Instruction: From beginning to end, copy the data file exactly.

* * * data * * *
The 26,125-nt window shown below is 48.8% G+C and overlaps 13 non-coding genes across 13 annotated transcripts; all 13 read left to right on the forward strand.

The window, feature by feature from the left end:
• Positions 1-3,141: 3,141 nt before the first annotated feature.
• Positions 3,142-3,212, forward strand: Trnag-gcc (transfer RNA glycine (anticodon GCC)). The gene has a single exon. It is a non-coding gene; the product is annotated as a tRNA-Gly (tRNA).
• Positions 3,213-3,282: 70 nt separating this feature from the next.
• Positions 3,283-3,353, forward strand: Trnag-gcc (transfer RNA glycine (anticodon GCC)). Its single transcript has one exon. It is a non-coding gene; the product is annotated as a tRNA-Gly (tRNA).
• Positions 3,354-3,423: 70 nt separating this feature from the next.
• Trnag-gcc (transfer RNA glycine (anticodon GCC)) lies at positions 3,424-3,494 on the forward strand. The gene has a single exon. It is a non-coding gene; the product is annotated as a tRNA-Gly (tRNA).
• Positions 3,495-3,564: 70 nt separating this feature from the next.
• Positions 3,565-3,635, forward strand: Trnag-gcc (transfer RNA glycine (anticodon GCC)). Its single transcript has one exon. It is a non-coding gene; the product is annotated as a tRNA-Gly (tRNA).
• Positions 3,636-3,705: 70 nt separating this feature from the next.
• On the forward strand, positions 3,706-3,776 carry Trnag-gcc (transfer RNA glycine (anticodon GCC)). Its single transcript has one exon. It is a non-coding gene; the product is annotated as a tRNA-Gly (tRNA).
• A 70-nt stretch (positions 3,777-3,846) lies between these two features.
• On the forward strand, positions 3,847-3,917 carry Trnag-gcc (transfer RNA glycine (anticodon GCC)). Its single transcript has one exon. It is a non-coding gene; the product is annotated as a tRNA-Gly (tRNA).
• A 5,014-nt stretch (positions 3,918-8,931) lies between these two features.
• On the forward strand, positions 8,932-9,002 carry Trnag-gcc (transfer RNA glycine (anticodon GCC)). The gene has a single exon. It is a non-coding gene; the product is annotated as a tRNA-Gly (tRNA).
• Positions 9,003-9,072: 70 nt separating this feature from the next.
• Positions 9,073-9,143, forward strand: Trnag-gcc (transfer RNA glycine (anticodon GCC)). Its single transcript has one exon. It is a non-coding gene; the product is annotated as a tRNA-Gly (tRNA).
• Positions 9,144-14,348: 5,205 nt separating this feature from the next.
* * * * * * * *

The 26,125-nt window shown below is 48.8% G+C and overlaps 13 non-coding genes across 13 annotated transcripts; all 13 read left to right on the forward strand.

The window, feature by feature from the left end:
• Positions 1-3,141: 3,141 nt before the first annotated feature.
• Positions 3,142-3,212, forward strand: Trnag-gcc (transfer RNA glycine (anticodon GCC)). The gene has a single exon. It is a non-coding gene; the product is annotated as a tRNA-Gly (tRNA).
• Positions 3,213-3,282: 70 nt separating this feature from the next.
• Positions 3,283-3,353, forward strand: Trnag-gcc (transfer RNA glycine (anticodon GCC)). Its single transcript has one exon. It is a non-coding gene; the product is annotated as a tRNA-Gly (tRNA).
• Positions 3,354-3,423: 70 nt separating this feature from the next.
• Trnag-gcc (transfer RNA glycine (anticodon GCC)) lies at positions 3,424-3,494 on the forward strand. The gene has a single exon. It is a non-coding gene; the product is annotated as a tRNA-Gly (tRNA).
• Positions 3,495-3,564: 70 nt separating this feature from the next.
• Positions 3,565-3,635, forward strand: Trnag-gcc (transfer RNA glycine (anticodon GCC)). Its single transcript has one exon. It is a non-coding gene; the product is annotated as a tRNA-Gly (tRNA).
• Positions 3,636-3,705: 70 nt separating this feature from the next.
• On the forward strand, positions 3,706-3,776 carry Trnag-gcc (transfer RNA glycine (anticodon GCC)). Its single transcript has one exon. It is a non-coding gene; the product is annotated as a tRNA-Gly (tRNA).
• A 70-nt stretch (positions 3,777-3,846) lies between these two features.
• On the forward strand, positions 3,847-3,917 carry Trnag-gcc (transfer RNA glycine (anticodon GCC)). Its single transcript has one exon. It is a non-coding gene; the product is annotated as a tRNA-Gly (tRNA).
• A 5,014-nt stretch (positions 3,918-8,931) lies between these two features.
• On the forward strand, positions 8,932-9,002 carry Trnag-gcc (transfer RNA glycine (anticodon GCC)). The gene has a single exon. It is a non-coding gene; the product is annotated as a tRNA-Gly (tRNA).
• Positions 9,003-9,072: 70 nt separating this feature from the next.
• Positions 9,073-9,143, forward strand: Trnag-gcc (transfer RNA glycine (anticodon GCC)). Its single transcript has one exon. It is a non-coding gene; the product is annotated as a tRNA-Gly (tRNA).
• Positions 9,144-14,348: 5,205 nt separating this feature from the next.